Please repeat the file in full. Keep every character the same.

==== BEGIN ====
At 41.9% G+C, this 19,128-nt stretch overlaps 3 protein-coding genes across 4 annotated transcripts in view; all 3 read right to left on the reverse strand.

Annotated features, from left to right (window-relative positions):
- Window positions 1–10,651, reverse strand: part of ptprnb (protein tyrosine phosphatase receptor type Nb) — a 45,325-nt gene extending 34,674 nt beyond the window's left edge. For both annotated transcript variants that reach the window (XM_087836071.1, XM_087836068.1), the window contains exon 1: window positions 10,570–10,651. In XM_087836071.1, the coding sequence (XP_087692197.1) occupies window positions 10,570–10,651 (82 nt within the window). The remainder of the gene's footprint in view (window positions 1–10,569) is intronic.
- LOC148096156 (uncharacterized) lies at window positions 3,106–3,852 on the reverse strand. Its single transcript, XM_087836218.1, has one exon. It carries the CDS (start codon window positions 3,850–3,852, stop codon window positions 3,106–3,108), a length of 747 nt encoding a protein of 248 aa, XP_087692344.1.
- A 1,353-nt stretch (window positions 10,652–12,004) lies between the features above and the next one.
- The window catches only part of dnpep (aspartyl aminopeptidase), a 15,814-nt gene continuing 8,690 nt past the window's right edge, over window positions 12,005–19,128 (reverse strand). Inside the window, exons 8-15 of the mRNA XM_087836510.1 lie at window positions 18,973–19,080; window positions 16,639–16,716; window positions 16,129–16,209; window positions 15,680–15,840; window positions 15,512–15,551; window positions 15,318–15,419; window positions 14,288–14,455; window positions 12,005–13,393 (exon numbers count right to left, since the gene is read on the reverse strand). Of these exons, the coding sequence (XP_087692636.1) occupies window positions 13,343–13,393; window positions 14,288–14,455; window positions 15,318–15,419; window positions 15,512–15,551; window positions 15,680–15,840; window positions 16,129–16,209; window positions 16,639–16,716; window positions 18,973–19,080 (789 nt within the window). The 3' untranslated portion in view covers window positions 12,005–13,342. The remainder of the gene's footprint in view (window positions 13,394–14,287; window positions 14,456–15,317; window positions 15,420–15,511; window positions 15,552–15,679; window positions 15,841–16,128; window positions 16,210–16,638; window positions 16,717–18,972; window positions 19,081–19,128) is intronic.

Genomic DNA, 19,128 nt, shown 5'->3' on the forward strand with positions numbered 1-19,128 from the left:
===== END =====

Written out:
At 41.9% G+C, this 19,128-nt stretch overlaps 3 protein-coding genes across 4 annotated transcripts in view; all 3 read right to left on the reverse strand.

Annotated features, from left to right (window-relative positions):
- Window positions 1–10,651, reverse strand: part of ptprnb (protein tyrosine phosphatase receptor type Nb) — a 45,325-nt gene extending 34,674 nt beyond the window's left edge. For both annotated transcript variants that reach the window (XM_087836071.1, XM_087836068.1), the window contains exon 1: window positions 10,570–10,651. In XM_087836071.1, the coding sequence (XP_087692197.1) occupies window positions 10,570–10,651 (82 nt within the window). The remainder of the gene's footprint in view (window positions 1–10,569) is intronic.
- LOC148096156 (uncharacterized) lies at window positions 3,106–3,852 on the reverse strand. Its single transcript, XM_087836218.1, has one exon. It carries the CDS (start codon window positions 3,850–3,852, stop codon window positions 3,106–3,108), a length of 747 nt encoding a protein of 248 aa, XP_087692344.1.
- A 1,353-nt stretch (window positions 10,652–12,004) lies between the features above and the next one.
- The window catches only part of dnpep (aspartyl aminopeptidase), a 15,814-nt gene continuing 8,690 nt past the window's right edge, over window positions 12,005–19,128 (reverse strand). Inside the window, exons 8-15 of the mRNA XM_087836510.1 lie at window positions 18,973–19,080; window positions 16,639–16,716; window positions 16,129–16,209; window positions 15,680–15,840; window positions 15,512–15,551; window positions 15,318–15,419; window positions 14,288–14,455; window positions 12,005–13,393 (exon numbers count right to left, since the gene is read on the reverse strand). Of these exons, the coding sequence (XP_087692636.1) occupies window positions 13,343–13,393; window positions 14,288–14,455; window positions 15,318–15,419; window positions 15,512–15,551; window positions 15,680–15,840; window positions 16,129–16,209; window positions 16,639–16,716; window positions 18,973–19,080 (789 nt within the window). The 3' untranslated portion in view covers window positions 12,005–13,342. The remainder of the gene's footprint in view (window positions 13,394–14,287; window positions 14,456–15,317; window positions 15,420–15,511; window positions 15,552–15,679; window positions 15,841–16,128; window positions 16,210–16,638; window positions 16,717–18,972; window positions 19,081–19,128) is intronic.

Genomic DNA, 19,128 nt, shown 5'->3' on the forward strand with positions numbered 1-19,128 from the left: